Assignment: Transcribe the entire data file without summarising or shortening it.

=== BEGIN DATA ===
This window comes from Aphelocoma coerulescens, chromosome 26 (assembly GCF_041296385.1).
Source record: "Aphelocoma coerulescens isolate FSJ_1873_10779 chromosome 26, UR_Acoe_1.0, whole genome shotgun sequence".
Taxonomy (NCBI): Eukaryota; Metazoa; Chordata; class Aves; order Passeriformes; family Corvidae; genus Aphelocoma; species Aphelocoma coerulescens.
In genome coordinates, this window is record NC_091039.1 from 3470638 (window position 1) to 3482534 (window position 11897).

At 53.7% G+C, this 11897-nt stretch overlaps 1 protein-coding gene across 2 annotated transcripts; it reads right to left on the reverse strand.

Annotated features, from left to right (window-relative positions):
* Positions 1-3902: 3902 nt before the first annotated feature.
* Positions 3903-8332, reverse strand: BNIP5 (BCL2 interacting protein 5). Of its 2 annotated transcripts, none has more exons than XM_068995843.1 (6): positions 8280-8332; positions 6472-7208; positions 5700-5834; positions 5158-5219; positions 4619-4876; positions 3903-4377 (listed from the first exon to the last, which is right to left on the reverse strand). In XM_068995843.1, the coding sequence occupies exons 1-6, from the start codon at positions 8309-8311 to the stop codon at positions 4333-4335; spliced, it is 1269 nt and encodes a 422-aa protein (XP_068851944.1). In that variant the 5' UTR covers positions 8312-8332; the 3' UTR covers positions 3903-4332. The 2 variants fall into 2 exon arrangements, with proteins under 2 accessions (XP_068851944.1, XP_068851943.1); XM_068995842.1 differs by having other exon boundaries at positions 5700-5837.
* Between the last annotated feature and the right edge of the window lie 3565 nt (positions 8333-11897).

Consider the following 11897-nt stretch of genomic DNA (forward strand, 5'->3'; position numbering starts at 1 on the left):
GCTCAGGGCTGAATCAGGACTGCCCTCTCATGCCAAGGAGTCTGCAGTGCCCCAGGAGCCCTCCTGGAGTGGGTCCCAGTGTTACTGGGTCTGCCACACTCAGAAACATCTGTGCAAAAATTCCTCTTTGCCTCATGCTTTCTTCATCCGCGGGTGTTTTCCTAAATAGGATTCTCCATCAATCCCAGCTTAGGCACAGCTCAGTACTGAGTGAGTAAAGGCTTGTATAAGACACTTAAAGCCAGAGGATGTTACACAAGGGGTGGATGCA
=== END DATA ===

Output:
This window comes from Aphelocoma coerulescens, chromosome 26 (assembly GCF_041296385.1).
Source record: "Aphelocoma coerulescens isolate FSJ_1873_10779 chromosome 26, UR_Acoe_1.0, whole genome shotgun sequence".
Taxonomy (NCBI): Eukaryota; Metazoa; Chordata; class Aves; order Passeriformes; family Corvidae; genus Aphelocoma; species Aphelocoma coerulescens.
In genome coordinates, this window is record NC_091039.1 from 3470638 (window position 1) to 3482534 (window position 11897).

At 53.7% G+C, this 11897-nt stretch overlaps 1 protein-coding gene across 2 annotated transcripts; it reads right to left on the reverse strand.

Annotated features, from left to right (window-relative positions):
* Positions 1-3902: 3902 nt before the first annotated feature.
* Positions 3903-8332, reverse strand: BNIP5 (BCL2 interacting protein 5). Of its 2 annotated transcripts, none has more exons than XM_068995843.1 (6): positions 8280-8332; positions 6472-7208; positions 5700-5834; positions 5158-5219; positions 4619-4876; positions 3903-4377 (listed from the first exon to the last, which is right to left on the reverse strand). In XM_068995843.1, the coding sequence occupies exons 1-6, from the start codon at positions 8309-8311 to the stop codon at positions 4333-4335; spliced, it is 1269 nt and encodes a 422-aa protein (XP_068851944.1). In that variant the 5' UTR covers positions 8312-8332; the 3' UTR covers positions 3903-4332. The 2 variants fall into 2 exon arrangements, with proteins under 2 accessions (XP_068851944.1, XP_068851943.1); XM_068995842.1 differs by having other exon boundaries at positions 5700-5837.
* Between the last annotated feature and the right edge of the window lie 3565 nt (positions 8333-11897).

Consider the following 11897-nt stretch of genomic DNA (forward strand, 5'->3'; position numbering starts at 1 on the left):
GCTCAGGGCTGAATCAGGACTGCCCTCTCATGCCAAGGAGTCTGCAGTGCCCCAGGAGCCCTCCTGGAGTGGGTCCCAGTGTTACTGGGTCTGCCACACTCAGAAACATCTGTGCAAAAATTCCTCTTTGCCTCATGCTTTCTTCATCCGCGGGTGTTTTCCTAAATAGGATTCTCCATCAATCCCAGCTTAGGCACAGCTCAGTACTGAGTGAGTAAAGGCTTGTATAAGACACTTAAAGCCAGAGGATGTTACACAAGGGGTGGATGCA